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How I’ve Proved Him

'Happy and sad, Namibia' photo (c) 2005, Liv Unni Sødem - license: http://creativecommons.org/licenses/by/2.0/

Last August my husband and I walked through a brief experience that tested our faith and forced us to cling to our Father in a new way. Over this past weekend, thanks to the testimonies of a couple of friends, I was reflecting on this and remembering His faithfulness and trustworthiness to us. So I thought I would share this post again (taken from a former blog), including a strange metaphor that seemed a good description at the time.

It’s especially important to me given the recent focus on adoption and corruption (for more info on that, read this). The truth is there are thousands of waiting children available, many of whom have “special needs” that are truly not as overwhelming as we might think. So if you get a chance, spread the word about HIV so we can move into reality on this not-so-scary condition and give homes to those waiting.

Erik and I have been praying for years about adopting. We know we have been adopted and given all the benefits of being “heirs with Christ.” So the Lord placed it on both our hearts and I think we’ve always known we would adopt one day. This year we started looking into it more seriously, but both felt the time just wasn’t right yet. Even after seeing all the precious children waiting to be adopted when I went to Ethiopia, I still felt we needed to wait. I didn’t know why (still don’t) but Erik thought the same thing.
 
The past 5 days have been an exhausting roller coaster for us. We were presented with an opportunity to adopt a beautiful, precious 9-month-old girl from Ethiopia. Because this child is listed as having special needs, she needed to be adopted ASAP and it would have been a very quick process. Our gracious Father guided us through four days of ups and downs, doubts, insecurities and questions. We kept walking forward, not feeling like He had said “no” yet, and wondering if this was our daughter. I tried to protect myself from getting emotionally attached, but it was impossible not to visualize this child in our home, eating at our table, sleeping in her pink bedroom.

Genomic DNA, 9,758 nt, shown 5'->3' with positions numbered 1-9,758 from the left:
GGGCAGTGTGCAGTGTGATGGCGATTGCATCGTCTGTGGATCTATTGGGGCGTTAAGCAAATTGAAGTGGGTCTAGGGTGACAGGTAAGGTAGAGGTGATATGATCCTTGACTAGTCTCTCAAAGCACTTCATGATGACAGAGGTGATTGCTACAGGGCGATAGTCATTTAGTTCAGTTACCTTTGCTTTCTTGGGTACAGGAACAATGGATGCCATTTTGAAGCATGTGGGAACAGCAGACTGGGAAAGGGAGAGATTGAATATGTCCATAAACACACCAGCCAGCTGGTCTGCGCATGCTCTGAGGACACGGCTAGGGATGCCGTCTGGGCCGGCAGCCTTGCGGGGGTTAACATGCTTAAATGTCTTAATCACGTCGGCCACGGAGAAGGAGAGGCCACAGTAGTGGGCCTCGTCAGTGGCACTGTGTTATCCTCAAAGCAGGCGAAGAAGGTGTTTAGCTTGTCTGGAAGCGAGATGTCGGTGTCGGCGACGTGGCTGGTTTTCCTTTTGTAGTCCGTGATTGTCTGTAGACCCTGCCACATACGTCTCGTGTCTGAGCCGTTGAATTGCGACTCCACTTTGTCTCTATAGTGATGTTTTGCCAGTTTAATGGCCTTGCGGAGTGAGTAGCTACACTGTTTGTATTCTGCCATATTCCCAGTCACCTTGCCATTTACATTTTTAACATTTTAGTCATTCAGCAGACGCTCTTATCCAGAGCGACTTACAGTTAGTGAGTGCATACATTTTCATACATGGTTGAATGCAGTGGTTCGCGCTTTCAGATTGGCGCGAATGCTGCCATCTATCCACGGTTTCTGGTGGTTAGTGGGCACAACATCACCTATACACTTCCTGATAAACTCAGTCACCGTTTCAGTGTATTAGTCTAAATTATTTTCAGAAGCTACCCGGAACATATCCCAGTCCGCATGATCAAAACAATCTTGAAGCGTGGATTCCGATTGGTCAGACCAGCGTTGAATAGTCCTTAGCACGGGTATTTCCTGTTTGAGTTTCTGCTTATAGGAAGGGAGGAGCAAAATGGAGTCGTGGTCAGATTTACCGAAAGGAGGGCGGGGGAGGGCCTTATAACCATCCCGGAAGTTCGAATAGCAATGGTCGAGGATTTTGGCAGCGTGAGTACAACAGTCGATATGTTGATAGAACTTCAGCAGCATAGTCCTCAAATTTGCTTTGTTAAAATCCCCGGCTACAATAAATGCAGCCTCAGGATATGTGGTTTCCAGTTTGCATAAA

As you can guess, we are not this baby’s family. We were told yesterday that she had been placed with another family. It was kind of a situation of first come/first served, which is understandable. We have faith that our Sovereign God controls all things. If we were meant to be this child’s parents, it would have happened. Of course that doesn’t mean I didn’t weep uncontrollably when I found out she would not be our daughter. Heartbroken is not too strong a word to describe what we both felt. And it’s okay. And we are trusting.
 
And this is the beautiful thing. Five days ago, my trust in God was not what it is today, and Erik would say the same. In our minds, the timing was terrible. I just stopped working, I’m writing a book (more on that in the future), he’s working and simultaneously writing a feature-length screenplay (hopefully more on that later too), we have two busy kids, very little money (by our standards, which is a whole other post) and life is crazy. So this was a difficult process of Him graciously revealing that we don’t trust Him – not truly. And it hurts to realize that. It’s like walking along in the dark, heading toward a steep cliff, when suddenly a 500 lb. gorilla comes out of nowhere and knocks you to the ground, saving your life. But obviously this life-saving process hurts a little. I mean, I’ve never actually been knocked to the ground by a gorilla, but I can imagine. Anyway, you’re grateful for the end result – you’re not dead – but the process knocks the wind out of you and probably breaks a few bones. And that’s where we are. So blessed and grateful for the gorilla-like grace that shows us our lack of trust, but a little sore from the process. And waiting expectantly for what He has in store.